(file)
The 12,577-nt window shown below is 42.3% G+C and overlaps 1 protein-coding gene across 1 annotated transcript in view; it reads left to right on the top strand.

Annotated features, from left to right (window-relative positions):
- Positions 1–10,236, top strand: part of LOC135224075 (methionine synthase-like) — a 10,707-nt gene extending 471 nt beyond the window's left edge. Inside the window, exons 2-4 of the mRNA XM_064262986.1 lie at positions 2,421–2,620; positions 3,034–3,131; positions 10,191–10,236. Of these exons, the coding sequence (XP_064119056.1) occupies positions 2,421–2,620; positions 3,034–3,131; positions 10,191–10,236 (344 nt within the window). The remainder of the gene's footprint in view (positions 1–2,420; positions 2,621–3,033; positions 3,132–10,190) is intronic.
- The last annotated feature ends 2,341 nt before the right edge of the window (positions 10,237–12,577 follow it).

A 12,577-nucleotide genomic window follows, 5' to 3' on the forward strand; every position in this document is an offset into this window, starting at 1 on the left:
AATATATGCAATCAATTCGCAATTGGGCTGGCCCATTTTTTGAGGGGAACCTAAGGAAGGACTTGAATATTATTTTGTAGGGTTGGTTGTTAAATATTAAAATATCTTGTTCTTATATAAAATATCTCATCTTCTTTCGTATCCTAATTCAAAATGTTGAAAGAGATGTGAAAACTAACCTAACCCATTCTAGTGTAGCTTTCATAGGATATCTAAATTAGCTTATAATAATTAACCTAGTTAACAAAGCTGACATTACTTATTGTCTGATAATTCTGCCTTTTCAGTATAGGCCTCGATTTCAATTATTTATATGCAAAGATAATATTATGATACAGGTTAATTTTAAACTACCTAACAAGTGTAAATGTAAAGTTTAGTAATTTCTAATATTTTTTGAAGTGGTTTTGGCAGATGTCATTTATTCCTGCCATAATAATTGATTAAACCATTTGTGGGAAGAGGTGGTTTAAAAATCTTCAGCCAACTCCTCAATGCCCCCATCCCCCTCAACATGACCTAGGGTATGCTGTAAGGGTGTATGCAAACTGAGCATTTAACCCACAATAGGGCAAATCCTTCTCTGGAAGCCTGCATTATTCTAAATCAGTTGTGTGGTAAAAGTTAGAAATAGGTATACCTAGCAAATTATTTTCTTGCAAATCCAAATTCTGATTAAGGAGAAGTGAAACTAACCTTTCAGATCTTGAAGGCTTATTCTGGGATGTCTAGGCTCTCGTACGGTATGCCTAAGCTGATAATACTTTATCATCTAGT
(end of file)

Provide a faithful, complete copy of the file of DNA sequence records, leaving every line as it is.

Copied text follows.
The 12,577-nt window shown below is 42.3% G+C and overlaps 1 protein-coding gene across 1 annotated transcript in view; it reads left to right on the top strand.

Annotated features, from left to right (window-relative positions):
- Positions 1–10,236, top strand: part of LOC135224075 (methionine synthase-like) — a 10,707-nt gene extending 471 nt beyond the window's left edge. Inside the window, exons 2-4 of the mRNA XM_064262986.1 lie at positions 2,421–2,620; positions 3,034–3,131; positions 10,191–10,236. Of these exons, the coding sequence (XP_064119056.1) occupies positions 2,421–2,620; positions 3,034–3,131; positions 10,191–10,236 (344 nt within the window). The remainder of the gene's footprint in view (positions 1–2,420; positions 2,621–3,033; positions 3,132–10,190) is intronic.
- The last annotated feature ends 2,341 nt before the right edge of the window (positions 10,237–12,577 follow it).

A 12,577-nucleotide genomic window follows, 5' to 3' on the forward strand; every position in this document is an offset into this window, starting at 1 on the left:
AATATATGCAATCAATTCGCAATTGGGCTGGCCCATTTTTTGAGGGGAACCTAAGGAAGGACTTGAATATTATTTTGTAGGGTTGGTTGTTAAATATTAAAATATCTTGTTCTTATATAAAATATCTCATCTTCTTTCGTATCCTAATTCAAAATGTTGAAAGAGATGTGAAAACTAACCTAACCCATTCTAGTGTAGCTTTCATAGGATATCTAAATTAGCTTATAATAATTAACCTAGTTAACAAAGCTGACATTACTTATTGTCTGATAATTCTGCCTTTTCAGTATAGGCCTCGATTTCAATTATTTATATGCAAAGATAATATTATGATACAGGTTAATTTTAAACTACCTAACAAGTGTAAATGTAAAGTTTAGTAATTTCTAATATTTTTTGAAGTGGTTTTGGCAGATGTCATTTATTCCTGCCATAATAATTGATTAAACCATTTGTGGGAAGAGGTGGTTTAAAAATCTTCAGCCAACTCCTCAATGCCCCCATCCCCCTCAACATGACCTAGGGTATGCTGTAAGGGTGTATGCAAACTGAGCATTTAACCCACAATAGGGCAAATCCTTCTCTGGAAGCCTGCATTATTCTAAATCAGTTGTGTGGTAAAAGTTAGAAATAGGTATACCTAGCAAATTATTTTCTTGCAAATCCAAATTCTGATTAAGGAGAAGTGAAACTAACCTTTCAGATCTTGAAGGCTTATTCTGGGATGTCTAGGCTCTCGTACGGTATGCCTAAGCTGATAATACTTTATCATCTAGT